• Julian Alaphilippe of Etixx-QuickStep (Sirotti)Source: Sirotti
Every season throws up a surprise or two for fans but 2015 was a particularly rich one in terms of revealing talent. Here are six of the best.
Jamie Finch-Penninger

Cycling Central
9 Nov 2015 - 11:55 AM  UPDATED 9 Nov 2015 - 12:04 PM

Julien Alaphillipe (Etixx-QuickStep) has emerged as one of the most exciting riders in the peleton after displaying superb climbing and sprinting skills in both the classics and the short stage races. He had a promising start to the season with some good results in the Volta a Catalunya, before going to the classics, where he helped Michal Kwiatkowski win the Amstel Gold Race. He created huge surprises in the Fleche Wallonne and Liege-Bastogne-Liege, taking second behind Alejandro Valverde in each, then showed off his climbing ability in the Tour of California, taking the win on the Queen stage, and just missing out on the overall win to Peter Sagan (Tinkoff-Saxo). After that fast start his late season was plagued with poor form, later explained after a diagnosis of glandular fever. At just 23, he should be a major player for years to come in classics and stage races.

Tom Dumoulin (Giant-Alpecin) may not be regarded as a true revelation given his superb time trialling skills and earlier displays of climbing ability in stage races like the Eneco Tour, but he was never expected to go with the best in the high mountains. Dumoulin defied expectations in the Tour de Suisse to almost sneak a win, which contained one of the hardest climbs of the season up the Rettenbachferner. That should have served as enough notice for his later Vuelta a Espana performance, but he still surprised (including his own team, which was set up for the flat stages) with his staying power over the climbs. He was one mountain stage away from winning the race, and has perhaps confirmed his potential as a future Grand Tour winner.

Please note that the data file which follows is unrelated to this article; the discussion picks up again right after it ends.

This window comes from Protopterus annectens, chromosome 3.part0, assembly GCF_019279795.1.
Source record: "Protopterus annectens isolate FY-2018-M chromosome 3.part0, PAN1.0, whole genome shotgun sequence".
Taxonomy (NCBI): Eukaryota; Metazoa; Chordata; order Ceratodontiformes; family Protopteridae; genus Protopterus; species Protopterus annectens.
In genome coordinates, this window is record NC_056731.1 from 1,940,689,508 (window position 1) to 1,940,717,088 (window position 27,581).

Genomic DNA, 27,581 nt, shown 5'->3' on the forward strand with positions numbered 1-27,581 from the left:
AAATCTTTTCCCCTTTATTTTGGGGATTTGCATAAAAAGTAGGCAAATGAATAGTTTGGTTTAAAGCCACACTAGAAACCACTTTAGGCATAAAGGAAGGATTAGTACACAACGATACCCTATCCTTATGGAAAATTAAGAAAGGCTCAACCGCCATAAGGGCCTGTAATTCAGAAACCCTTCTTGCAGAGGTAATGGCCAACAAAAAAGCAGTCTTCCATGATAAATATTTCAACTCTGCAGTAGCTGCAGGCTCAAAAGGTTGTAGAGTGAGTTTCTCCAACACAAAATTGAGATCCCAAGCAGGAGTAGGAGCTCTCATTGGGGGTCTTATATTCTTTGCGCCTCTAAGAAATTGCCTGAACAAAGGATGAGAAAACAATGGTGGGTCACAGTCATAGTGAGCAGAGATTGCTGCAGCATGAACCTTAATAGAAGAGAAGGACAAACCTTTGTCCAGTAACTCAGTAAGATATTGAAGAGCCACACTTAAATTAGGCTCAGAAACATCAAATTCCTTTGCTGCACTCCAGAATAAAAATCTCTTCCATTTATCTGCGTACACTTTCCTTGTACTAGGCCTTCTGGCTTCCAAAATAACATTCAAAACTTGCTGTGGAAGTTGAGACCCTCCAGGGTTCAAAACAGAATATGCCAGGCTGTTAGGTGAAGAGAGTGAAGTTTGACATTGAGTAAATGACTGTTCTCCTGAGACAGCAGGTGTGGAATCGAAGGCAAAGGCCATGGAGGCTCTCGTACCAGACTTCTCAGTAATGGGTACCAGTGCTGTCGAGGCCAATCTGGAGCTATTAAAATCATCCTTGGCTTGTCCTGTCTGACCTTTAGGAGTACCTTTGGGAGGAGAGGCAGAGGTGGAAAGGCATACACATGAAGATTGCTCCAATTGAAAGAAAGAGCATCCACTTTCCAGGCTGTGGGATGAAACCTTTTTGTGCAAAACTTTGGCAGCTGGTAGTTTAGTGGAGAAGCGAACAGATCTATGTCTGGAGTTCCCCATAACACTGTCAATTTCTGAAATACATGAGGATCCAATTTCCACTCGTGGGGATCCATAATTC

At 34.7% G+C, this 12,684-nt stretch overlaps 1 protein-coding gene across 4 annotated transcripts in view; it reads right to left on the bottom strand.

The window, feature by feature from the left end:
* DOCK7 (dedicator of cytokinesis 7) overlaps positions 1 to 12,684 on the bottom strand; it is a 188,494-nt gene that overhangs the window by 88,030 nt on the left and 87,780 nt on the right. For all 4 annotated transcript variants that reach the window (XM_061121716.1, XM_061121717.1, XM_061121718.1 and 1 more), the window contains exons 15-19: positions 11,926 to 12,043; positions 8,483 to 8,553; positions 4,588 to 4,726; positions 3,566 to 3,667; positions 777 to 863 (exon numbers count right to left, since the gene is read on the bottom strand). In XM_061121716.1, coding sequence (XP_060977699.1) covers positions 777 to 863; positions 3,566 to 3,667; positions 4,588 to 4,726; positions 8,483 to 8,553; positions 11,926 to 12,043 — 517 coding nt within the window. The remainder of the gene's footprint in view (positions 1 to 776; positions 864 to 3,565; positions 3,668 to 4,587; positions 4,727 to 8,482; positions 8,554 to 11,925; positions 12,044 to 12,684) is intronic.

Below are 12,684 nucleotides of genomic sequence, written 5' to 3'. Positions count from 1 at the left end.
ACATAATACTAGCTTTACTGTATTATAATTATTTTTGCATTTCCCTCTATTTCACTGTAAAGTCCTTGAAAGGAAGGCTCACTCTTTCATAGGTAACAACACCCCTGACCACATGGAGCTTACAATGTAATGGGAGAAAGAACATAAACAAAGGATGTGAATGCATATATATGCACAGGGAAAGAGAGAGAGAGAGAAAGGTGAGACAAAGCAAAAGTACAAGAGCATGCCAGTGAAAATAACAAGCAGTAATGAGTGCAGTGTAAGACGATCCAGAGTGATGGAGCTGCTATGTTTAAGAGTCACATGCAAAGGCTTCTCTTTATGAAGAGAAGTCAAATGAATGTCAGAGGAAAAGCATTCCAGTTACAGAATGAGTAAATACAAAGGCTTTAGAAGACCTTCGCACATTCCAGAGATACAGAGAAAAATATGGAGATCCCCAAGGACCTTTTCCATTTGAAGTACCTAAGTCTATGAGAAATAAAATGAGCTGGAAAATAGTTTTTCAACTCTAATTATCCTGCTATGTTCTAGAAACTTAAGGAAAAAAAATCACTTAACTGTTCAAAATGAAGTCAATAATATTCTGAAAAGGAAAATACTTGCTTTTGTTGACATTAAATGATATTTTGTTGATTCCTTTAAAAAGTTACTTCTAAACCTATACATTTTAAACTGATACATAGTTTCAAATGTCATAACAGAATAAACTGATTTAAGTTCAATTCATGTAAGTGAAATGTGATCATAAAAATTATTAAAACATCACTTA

Esteban Chaves (Orica-GreenEDGE) has been on the radar ever since he won the 2011 Tour L’Avenir, but a horrendous injury snuffed out the early fires of his career. You would be forgiven for thinking the smiling Colombian is still in his teens, but his injury took at least a year and a half off his career progression and it is only now, as a 25 year old, that he is coming to prominence. He had a quiet first half of his 2015 season and his returns in the Giro d’Italia were particularly disappointing after showing some fight at the start to briefly stay with the leaders. However, Vuelta a Espana performance was at another level, with two dazzling wins, a long stint in the red jersey and a fifth place overall. He then backed it up with a win in the inaugural Abu Dhabi Tour, then signed with Orica-GreenEDGE through to the end of 2018, ensuring he’ll be poised to be a major player in the Australian outfit's transition to a Grand Tour player.